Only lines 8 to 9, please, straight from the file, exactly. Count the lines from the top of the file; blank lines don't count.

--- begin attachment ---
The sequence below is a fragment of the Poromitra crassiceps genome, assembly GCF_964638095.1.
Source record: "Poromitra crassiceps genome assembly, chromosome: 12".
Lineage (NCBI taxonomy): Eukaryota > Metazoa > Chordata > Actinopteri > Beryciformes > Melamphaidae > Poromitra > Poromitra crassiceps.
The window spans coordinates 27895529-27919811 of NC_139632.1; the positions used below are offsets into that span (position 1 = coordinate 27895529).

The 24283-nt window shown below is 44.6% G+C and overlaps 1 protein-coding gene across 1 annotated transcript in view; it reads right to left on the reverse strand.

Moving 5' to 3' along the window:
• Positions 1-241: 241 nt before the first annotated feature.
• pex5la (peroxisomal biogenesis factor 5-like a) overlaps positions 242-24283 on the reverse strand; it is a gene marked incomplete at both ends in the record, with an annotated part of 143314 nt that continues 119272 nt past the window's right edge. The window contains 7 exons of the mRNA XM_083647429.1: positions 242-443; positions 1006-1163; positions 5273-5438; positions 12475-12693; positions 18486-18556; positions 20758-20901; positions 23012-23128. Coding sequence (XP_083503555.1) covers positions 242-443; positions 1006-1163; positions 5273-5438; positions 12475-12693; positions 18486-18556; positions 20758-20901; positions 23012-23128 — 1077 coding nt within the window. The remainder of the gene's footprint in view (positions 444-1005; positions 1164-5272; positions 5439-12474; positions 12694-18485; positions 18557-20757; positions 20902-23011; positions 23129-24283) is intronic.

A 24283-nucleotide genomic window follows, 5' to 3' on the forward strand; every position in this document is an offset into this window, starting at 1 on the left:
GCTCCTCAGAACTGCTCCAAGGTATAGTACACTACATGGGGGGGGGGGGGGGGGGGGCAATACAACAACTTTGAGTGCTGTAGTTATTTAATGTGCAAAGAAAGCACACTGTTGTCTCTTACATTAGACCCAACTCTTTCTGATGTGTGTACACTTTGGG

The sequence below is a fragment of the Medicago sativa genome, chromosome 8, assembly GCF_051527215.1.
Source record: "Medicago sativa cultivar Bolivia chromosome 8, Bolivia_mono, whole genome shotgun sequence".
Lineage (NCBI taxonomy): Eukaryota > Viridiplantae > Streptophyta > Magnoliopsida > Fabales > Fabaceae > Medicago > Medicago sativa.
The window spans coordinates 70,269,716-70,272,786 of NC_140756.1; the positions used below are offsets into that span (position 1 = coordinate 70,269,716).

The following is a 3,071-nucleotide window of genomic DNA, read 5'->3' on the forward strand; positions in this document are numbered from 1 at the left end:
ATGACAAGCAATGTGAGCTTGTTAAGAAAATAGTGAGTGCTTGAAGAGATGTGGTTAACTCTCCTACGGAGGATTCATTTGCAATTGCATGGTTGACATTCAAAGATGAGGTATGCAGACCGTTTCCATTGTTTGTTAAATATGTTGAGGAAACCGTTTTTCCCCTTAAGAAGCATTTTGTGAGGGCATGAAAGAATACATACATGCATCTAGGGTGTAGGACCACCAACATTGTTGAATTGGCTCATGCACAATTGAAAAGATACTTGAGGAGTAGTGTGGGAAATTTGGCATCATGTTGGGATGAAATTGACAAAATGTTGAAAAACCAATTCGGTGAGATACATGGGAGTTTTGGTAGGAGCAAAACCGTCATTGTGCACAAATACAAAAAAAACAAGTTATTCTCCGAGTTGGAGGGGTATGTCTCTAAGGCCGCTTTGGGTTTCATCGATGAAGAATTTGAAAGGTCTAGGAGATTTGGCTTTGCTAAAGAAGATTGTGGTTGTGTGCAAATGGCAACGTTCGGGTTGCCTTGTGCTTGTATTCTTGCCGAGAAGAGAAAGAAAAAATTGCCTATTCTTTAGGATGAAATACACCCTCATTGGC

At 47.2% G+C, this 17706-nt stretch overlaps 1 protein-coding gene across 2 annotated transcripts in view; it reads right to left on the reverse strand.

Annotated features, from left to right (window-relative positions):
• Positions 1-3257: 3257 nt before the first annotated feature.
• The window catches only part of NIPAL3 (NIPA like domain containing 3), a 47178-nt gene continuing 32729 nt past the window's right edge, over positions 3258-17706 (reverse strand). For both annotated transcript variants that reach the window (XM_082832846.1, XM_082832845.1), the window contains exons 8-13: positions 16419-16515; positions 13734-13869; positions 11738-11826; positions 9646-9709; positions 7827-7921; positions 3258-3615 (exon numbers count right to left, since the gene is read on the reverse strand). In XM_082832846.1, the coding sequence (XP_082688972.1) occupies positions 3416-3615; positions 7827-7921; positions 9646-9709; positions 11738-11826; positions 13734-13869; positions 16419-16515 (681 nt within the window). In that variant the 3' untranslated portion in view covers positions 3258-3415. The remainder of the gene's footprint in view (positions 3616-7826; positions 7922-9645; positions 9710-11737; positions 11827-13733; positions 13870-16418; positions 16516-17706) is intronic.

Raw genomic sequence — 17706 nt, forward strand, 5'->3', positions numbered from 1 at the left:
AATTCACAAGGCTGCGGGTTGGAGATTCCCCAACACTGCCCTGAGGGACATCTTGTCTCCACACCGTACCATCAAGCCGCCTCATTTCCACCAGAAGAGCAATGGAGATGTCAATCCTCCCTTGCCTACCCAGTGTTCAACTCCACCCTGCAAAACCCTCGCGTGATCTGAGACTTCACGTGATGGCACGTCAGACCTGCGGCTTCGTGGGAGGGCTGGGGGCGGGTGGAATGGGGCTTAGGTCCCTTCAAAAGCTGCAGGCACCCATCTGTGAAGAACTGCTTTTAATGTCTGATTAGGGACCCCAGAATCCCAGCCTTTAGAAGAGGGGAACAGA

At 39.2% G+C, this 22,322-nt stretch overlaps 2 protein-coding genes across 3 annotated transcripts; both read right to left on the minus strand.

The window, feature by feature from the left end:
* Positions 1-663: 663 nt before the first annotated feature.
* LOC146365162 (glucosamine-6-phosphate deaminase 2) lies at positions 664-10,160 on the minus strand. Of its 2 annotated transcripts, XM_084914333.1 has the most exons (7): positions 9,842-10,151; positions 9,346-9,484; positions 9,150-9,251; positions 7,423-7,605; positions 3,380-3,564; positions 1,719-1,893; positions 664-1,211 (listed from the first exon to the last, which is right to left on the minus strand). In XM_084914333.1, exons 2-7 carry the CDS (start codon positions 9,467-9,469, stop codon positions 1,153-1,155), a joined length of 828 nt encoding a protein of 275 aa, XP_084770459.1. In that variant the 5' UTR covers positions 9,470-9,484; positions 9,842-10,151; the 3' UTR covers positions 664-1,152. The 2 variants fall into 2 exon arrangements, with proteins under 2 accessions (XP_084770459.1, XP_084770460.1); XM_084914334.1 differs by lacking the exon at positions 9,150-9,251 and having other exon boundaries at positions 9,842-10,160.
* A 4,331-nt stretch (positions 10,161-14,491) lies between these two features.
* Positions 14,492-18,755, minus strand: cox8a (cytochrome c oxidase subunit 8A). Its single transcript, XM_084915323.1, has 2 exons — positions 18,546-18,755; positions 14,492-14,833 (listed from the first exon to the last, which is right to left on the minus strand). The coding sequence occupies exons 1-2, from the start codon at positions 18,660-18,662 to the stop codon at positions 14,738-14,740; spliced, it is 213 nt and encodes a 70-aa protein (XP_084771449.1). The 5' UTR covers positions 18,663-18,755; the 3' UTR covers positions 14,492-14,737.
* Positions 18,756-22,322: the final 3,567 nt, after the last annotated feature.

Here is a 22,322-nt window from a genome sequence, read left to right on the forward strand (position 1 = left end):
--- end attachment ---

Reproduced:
• pex5la (peroxisomal biogenesis factor 5-like a) overlaps positions 242-24283 on the reverse strand; it is a gene marked incomplete at both ends in the record, with an annotated part of 143314 nt that continues 119272 nt past the window's right edge. The window contains 7 exons of the mRNA XM_083647429.1: positions 242-443; positions 1006-1163; positions 5273-5438; positions 12475-12693; positions 18486-18556; positions 20758-20901; positions 23012-23128. Coding sequence (XP_083503555.1) covers positions 242-443; positions 1006-1163; positions 5273-5438; positions 12475-12693; positions 18486-18556; positions 20758-20901; positions 23012-23128 — 1077 coding nt within the window. The remainder of the gene's footprint in view (positions 444-1005; positions 1164-5272; positions 5439-12474; positions 12694-18485; positions 18557-20757; positions 20902-23011; positions 23129-24283) is intronic.

A 24283-nucleotide genomic window follows, 5' to 3' on the forward strand; every position in this document is an offset into this window, starting at 1 on the left: